Classic and contemporary collide in this impressive and entirely original townhouse

New York might be a city of apartment-dwellers, but for a contingent of its population, home is found in the late 19th- and 20th-Century mansions that are peppered through chichi neighbourhoods like the Upper East Side — offering sprawling, opulent floor plans over multiple levels. This is one such property. 

Set on a site that was originally two separate homes before being unceremoniously turned into a small apartment building, this Upper East Side townhouse began with a demolition that allowed its new owners to start from scratch. Taking the 32-foot-wide double lot and constructing a 14,000 square-foot, seven-storey home (with seven bedrooms and eight bathrooms), the owners commissioned interior design studio Meyer Davis to finesse the details, a task its longtime director Elizabeth Curry took on readily and executed, alongside associate Josh Suckle, with aplomb.

Feel like you're missing out? Be the first to know about what's new & noteworthy.
Sign up to our free EDM subscription today.
Please enable JavaScript in your browser to complete this form.

Architecturally, the house is classical with a dignified, imposing presence that invokes the same kind of stately manner its 20th Century original would have presented.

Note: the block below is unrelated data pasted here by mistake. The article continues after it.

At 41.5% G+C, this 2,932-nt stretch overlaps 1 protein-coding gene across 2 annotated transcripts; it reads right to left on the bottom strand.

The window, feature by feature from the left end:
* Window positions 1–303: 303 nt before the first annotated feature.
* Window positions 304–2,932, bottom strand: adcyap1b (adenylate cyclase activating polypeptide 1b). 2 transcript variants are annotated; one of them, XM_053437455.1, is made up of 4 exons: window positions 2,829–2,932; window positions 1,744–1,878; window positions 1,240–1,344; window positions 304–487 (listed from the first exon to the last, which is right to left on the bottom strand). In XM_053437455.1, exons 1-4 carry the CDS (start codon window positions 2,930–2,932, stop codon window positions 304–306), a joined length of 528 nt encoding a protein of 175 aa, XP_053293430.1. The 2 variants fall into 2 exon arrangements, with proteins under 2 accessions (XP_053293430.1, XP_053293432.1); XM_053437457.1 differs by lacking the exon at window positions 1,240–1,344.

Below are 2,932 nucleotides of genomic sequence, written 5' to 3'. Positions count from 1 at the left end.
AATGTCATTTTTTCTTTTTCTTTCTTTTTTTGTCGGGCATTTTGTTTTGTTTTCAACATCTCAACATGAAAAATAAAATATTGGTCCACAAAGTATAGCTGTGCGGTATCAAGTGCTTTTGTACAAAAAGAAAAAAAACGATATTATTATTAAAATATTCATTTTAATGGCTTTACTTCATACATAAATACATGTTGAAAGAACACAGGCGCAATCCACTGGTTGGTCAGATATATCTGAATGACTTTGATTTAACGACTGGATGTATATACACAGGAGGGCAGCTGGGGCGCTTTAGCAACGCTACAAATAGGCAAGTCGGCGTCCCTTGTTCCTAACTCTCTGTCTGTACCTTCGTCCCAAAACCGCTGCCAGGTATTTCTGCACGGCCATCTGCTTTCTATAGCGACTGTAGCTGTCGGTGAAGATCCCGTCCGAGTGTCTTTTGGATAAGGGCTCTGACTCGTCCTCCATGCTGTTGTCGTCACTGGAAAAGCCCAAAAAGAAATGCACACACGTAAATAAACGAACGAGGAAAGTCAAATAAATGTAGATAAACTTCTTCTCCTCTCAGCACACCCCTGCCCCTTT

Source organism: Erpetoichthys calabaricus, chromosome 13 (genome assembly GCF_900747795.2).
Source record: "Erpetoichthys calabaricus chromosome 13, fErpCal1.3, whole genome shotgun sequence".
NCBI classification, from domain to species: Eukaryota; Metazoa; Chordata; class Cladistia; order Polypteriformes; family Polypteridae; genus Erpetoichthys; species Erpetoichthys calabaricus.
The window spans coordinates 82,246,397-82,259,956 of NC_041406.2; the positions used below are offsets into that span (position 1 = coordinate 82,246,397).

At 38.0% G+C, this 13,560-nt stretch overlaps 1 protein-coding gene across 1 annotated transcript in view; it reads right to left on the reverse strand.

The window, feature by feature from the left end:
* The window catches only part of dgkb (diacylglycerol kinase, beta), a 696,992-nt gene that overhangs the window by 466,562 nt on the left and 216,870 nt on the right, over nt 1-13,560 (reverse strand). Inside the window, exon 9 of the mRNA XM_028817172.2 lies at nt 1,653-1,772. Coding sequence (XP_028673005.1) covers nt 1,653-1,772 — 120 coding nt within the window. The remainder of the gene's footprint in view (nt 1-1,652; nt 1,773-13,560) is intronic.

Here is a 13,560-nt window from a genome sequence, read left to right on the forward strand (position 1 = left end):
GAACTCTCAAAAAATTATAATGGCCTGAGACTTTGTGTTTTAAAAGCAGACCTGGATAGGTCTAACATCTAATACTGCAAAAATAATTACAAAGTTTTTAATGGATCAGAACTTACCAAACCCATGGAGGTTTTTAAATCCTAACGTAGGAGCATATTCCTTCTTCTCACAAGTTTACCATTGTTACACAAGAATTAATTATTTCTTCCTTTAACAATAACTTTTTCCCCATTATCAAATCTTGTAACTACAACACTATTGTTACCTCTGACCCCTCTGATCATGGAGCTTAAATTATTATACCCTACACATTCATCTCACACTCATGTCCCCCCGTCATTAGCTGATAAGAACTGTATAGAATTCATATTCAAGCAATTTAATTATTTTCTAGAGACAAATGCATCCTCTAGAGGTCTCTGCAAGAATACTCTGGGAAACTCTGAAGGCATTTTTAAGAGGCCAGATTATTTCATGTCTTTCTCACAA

But for the team at Meyer Davis, it seems, reimagining the old world details through a minimalist lens, and throwing a soupçon of whimsy into the mix for good measure, was how this home would be made to feel contemporary while remaining true to its history. 

Between the parquet floors, the simple palette and the panelled walls, the designers introduced ultra-modern touches. A circular, sculptural chandelier by Niamh Berry for example, presides over the walnut-panelled library, while elsewhere, neon artworks by Tracey Emin and a tubular glass light feature by Mathieu Lehanneur offer intriguing, contemporary counterpoints.

Here, the designers have made everything about balance — on the one hand, ensuring classical features are honoured, on the other, subverting expectations. The white porcelain Lily of The Valley tendrils that weave along the panelled plaster wall connecting the first and second floors, exemplify the two ideas coming together in harmony.  

Embracing the idea of surprise and delight, the team at Meyer Davis has managed to bridge the significant gap between the old world and the avant-garde, creating an ethereal home that is magnificent in scale and courageous in execution. 


Sambonet’s Madame collection is a masterclass in stunning serveware — these are the pieces we’re coveting
Deftly blending grandeur and simplicity, Marianna Tomlenovich’s private residence is a masterclass in restraint
Our annual issue of Modern Living is here!